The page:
Securing a college place in medicine is tiring, difficult and convoluted. Here’s how I did it

As well as negotiating your main Leaving Cert subjects you will have to dedicate time to the Hpat and score highly to earn a place studying medicine

I’ve just started my dream course of medicine at UCD. As I’ve found out, trying to secure a place in medicine is a tiring, difficult and convoluted process. As well as negotiating your main Leaving Certificate subjects, you will have to dedicate time to the Health Professionals Admissions Test (Hpat) and score highly to earn a place. Having gone through the process, I wanted to create a guide to make your journey as straightforward as possible. Here are my six key takeaways.

1: Work experience is crucial

Exposure is key during transition year. Whether medicine interests you or not, I would highly recommend attending seminars or courses to gauge your interest. For instance, I took part in the online RCSI TY MiniMed programme, which sparked my interest in the field, as leading professionals walked through their respective areas – including general practice, heart surgery and pathology.

As this programme is now delivered in person, participating schools will be chosen by random selection in 2024, so it is important to make your TY co-ordinator aware of this opportunity. If you attend, you will be able to eliminate a potential career path or perhaps be pleasantly surprised by your burgeoning interest in the field.


I would strongly advise completing work experience in a medical setting during TY as well. Not only would this give you a flavour of life as a doctor, but experience is often an integral aspect of applying for medicine abroad. A long day in a busy ward can ignite or douse your passion for the field. Experience is consequently crucial.

2: Keep practising for the Hpat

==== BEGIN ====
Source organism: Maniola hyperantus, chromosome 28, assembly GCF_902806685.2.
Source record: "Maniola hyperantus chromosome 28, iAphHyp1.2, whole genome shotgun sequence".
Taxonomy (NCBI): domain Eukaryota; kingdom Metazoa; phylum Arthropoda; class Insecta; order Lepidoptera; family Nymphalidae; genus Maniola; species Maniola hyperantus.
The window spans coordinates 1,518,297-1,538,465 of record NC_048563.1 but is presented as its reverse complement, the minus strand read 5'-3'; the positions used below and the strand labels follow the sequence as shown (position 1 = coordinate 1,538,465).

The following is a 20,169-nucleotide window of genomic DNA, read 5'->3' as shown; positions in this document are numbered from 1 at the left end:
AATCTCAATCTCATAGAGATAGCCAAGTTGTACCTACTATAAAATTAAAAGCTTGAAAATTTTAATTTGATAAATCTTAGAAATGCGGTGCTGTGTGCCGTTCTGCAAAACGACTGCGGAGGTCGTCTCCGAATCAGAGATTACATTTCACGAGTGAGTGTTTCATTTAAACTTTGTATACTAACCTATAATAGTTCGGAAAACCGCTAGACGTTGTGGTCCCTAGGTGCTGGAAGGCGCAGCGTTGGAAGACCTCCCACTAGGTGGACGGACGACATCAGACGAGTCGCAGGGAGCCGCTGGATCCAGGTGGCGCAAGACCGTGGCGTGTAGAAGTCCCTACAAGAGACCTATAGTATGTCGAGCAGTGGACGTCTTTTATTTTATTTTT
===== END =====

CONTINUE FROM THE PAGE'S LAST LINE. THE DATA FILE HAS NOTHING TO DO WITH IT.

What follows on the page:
When your aspirations of becoming a doctor become clear, you will have to cast your eye towards the Hpat, an aptitude test in which you must score highly to secure a place in medicine. You should treat the Hpat as another subject, practising regularly and diligently. Like your top six subjects, a 90th percentile score, generally equal to 180 CAO points, should be your aim. This should ensure enough points for all medical colleges, if you score highly in the Leaving Certificate as well.

I would strongly recommend starting your practice during the beginning of the summer holidays before sixth year. It may not seem tempting to start studying during a well-deserved break, but the earlier you begin, the more you will become familiar with the format and practice material.

Most students will use a preparation service, with Medentry being the most widely recommended option available for the Hpat. I availed of their platinum package as it provided access to Dr Ann’s seminar, a variety of guides and dozens of mock papers which kept me busy right up to the exam. It is not a cheap service, with prices ranging from €345-€1,000. Various packages of different costs are available with group discounts and scholarships, however. A free trial is also provided, if you are not ready to purchase a full package.

At the end of the day, everyone is different, and everyone will develop their own style of timing and practice for the Hpat. My main advice is to practice full exams regularly, and to stay motivated despite errors. My first few test scores were ranked in the 50th percentile. Even though I was quite discouraged by my initial low scores, I kept practising and started improving and moving towards the higher percentile scores of 90. I realise that if I had given up in the initial stages of my preparation I would have never got my course. It is important to stay positive throughout the process.

3: Resist the urge to increase your workload as exam day approaches